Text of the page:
How much of his salary Eric Kaler has given away

Nice gesture, but think about the job and retirement (MPR Photo / Alex Friedrich)

Just following up on something I tweeted earlier …

University of Minnesota (UMN) President Eric Kaler has given up a second salary raise in a row and ordered it transferred into the U’s general scholarship fund for Minnesota undergraduates.

The 3 percent raise this year translates to about $18,000. Kaler made a similar request last year, so that puts his total contribution at approximately $36,000.

He told regents at a board meeting earlier this month:

“While as anyone might, I’d appreciate a salary raise, my principle concern does continue to remain access to this university for qualified students. “

Board Chairman Richard Beeson called Kaler’s donation “a great gesture in support of the students.” He said a presidential performance review committee in June had called Kaler’s performance that year “stellar.”

Regent John Frobenius said he didn’t want to detract from Kaler’s generosity, but questioned how Kaler’s unchanging salary base would affect the position in the long term:

“I would just ask that a little time and further thought be given to how that impacts future years, how that impacts the competitive nature of the salary, how it might affect our competitive position over time.”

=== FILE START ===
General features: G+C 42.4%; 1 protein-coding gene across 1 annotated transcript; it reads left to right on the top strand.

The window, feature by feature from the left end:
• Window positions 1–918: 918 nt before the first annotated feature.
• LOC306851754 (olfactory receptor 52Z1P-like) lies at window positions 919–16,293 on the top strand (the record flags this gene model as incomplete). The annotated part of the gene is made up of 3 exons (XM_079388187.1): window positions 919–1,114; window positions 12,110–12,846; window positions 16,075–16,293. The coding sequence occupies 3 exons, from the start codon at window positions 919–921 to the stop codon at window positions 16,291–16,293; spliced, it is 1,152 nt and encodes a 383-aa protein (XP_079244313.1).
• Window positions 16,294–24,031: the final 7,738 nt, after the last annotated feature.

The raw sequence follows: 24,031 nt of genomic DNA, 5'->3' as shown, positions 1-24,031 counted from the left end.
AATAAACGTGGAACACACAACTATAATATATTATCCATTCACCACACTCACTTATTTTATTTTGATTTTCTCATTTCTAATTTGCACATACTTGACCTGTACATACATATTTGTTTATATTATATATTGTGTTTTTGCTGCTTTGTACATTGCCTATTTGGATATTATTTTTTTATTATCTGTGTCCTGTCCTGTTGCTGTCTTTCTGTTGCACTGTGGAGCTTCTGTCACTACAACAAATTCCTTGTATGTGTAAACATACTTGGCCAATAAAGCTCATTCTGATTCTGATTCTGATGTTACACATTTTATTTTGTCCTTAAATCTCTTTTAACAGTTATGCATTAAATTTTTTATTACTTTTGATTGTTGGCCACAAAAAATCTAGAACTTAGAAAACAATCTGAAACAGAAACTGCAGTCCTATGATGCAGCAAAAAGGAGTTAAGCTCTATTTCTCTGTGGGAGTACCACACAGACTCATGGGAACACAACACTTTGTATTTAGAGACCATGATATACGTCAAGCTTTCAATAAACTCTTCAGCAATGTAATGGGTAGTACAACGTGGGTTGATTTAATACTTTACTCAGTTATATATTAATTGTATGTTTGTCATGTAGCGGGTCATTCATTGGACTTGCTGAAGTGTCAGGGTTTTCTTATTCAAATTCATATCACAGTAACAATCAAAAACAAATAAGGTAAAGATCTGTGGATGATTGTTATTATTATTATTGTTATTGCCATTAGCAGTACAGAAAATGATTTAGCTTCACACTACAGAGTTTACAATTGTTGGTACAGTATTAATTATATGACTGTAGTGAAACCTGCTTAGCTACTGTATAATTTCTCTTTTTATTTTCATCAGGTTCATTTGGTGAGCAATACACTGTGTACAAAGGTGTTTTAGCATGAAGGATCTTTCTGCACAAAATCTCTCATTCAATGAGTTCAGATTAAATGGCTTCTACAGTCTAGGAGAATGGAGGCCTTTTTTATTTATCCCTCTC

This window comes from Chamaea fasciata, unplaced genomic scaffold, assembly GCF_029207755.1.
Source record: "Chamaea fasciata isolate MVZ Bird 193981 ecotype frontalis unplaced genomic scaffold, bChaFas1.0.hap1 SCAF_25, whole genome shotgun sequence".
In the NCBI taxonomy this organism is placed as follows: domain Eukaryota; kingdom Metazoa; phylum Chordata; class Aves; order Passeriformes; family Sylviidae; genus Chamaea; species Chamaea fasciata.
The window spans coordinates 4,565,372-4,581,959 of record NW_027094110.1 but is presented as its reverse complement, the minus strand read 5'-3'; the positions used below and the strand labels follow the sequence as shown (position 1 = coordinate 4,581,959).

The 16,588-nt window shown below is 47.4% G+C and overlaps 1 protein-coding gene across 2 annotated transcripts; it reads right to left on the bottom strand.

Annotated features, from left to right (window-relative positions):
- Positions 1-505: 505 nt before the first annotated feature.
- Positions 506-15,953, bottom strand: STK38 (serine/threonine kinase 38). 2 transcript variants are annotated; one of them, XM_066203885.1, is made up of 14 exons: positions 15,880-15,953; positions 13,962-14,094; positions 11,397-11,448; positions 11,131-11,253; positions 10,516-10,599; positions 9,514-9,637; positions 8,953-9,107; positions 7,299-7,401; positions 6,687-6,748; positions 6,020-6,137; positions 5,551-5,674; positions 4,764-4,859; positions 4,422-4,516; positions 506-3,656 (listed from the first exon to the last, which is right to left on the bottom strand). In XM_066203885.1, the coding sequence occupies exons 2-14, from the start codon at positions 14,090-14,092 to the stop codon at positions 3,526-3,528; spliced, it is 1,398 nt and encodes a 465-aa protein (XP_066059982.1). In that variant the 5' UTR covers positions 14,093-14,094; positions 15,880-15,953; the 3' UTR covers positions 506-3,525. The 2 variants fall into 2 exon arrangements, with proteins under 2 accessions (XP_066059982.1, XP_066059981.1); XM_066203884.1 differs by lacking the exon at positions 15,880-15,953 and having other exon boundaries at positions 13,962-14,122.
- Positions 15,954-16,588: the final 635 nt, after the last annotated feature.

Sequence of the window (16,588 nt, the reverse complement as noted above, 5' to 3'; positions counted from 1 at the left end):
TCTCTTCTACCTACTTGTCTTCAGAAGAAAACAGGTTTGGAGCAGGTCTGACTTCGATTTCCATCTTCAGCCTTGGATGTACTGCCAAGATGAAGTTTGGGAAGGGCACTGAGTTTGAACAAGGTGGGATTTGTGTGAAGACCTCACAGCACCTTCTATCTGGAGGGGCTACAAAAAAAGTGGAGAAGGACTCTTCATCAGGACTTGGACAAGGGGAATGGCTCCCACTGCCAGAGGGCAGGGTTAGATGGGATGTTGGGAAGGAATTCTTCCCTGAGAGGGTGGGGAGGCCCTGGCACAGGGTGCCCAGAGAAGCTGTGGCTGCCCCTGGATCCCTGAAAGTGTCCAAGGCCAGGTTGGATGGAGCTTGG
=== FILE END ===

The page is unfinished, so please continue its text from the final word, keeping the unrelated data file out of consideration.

Regent David Larson said he’d discussed the move with Kaler:

“He actually… had really no concerns. But if there was a concern at all — and this is my interpretation of the discussion — it was retirement income. So I think that we need to address that subject to make sure when the time comes … that he is well rewarded in his retirement.”

Kaler makes about $650,000 year in total compensation.  The annual Chronicle of Higher Education survey ranks him 10th among 57 presidents of the state flagships. He’s 33rd among all presidents, and the Pioneer Press has him ranked 6th among current and future Big Ten presidents.

  • MN123

    So, does he get taxed on the give away? Or is it considered a charitable gift? If he were to get the salary and then gift it, how would that be different-for him, the University’s “competitiveness” for future salaries, or the retirement package? It is a great thing for him to do this. My cynical side says that it is a PR stunt. My more hopeful view of humanity sees it as a pay it forward gift.

  • UMN staffer

    Dear Regent Larson,
    If you are concerned about Prez Kaler’s ability to retire on his $650,000 salary, come see me in Johnston Hall to talk about how you plan for retirement on much, much less.
    Sincerely,
    10+ year P&A